Two hawksbill turtles, one of which was electronic monitoring because the species is endangered, were found dead in the Pacific in El Salvador, reported today by a variety of sources.
The specimens were found yesterday in the waters of the Bay of Jiquilisco, Usulutan (center), said spokesman for the Ministry of Environment and Natural Resources.
He added that one of the turtles, called “Manglita” was recently installed a monitoring team to know their habits, as part of a project of the international program of the Eastern Pacific Hawksbill Initiative, MARN and environmental organizations.
“Manglita” apparently died of an explosive used by artisanal fishermen and the other turtle was choked with a hook of a network that was caught.
As reported in Thursday’s Diary Today, the fishermen pulled the electronic equipment to “Manglita” and destroyed the shell to the other. Both turtles were buried on the Jiquilisco beach yesterday.
The Union for the Conservation of Nature classifies the hawksbill turtle as species that are critically endangered, according to experts at a regional forum on these turtles in San Salvador.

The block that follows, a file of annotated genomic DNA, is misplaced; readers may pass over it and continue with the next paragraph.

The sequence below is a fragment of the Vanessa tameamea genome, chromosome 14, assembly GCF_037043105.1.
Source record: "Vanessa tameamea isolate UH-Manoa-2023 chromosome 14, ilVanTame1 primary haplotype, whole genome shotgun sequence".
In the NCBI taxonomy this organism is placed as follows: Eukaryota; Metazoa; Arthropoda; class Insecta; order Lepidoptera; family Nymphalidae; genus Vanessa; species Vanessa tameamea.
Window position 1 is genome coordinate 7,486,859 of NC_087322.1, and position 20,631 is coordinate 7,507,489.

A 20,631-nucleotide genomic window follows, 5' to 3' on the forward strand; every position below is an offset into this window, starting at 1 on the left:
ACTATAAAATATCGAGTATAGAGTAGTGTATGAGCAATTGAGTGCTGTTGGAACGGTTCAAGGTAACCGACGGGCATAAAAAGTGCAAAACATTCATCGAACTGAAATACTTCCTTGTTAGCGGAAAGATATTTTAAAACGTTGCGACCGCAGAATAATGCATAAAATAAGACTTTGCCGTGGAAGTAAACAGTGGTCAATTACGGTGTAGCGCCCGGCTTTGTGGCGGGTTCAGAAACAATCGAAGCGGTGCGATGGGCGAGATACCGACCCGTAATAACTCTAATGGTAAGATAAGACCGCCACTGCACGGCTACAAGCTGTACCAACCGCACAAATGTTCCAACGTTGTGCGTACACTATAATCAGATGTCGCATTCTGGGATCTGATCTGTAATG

It was under the forum that the monitoring equipment was installed in three turtles, including “Manglita” in a ceremony held at the Bay of Jiquilisco.
Experts said it is estimated that there are only about 500 copies of hawksbill turtles in the Eastern Pacific tropical waters, from the U.S. to South America, an area in which El Salvador is considered as the largest nesting species.
Given the threats facing the species, the Ministry of Environment and Natural Resources, as well as other organizations develop conservation projects, including the protection of eggs from nesting areas.
El Salvador maintains a permanent ban of the use of eggs and other products of the four species of turtles that live on its shores like the hawksbill, leatherback, olive ridley and brown since 2009.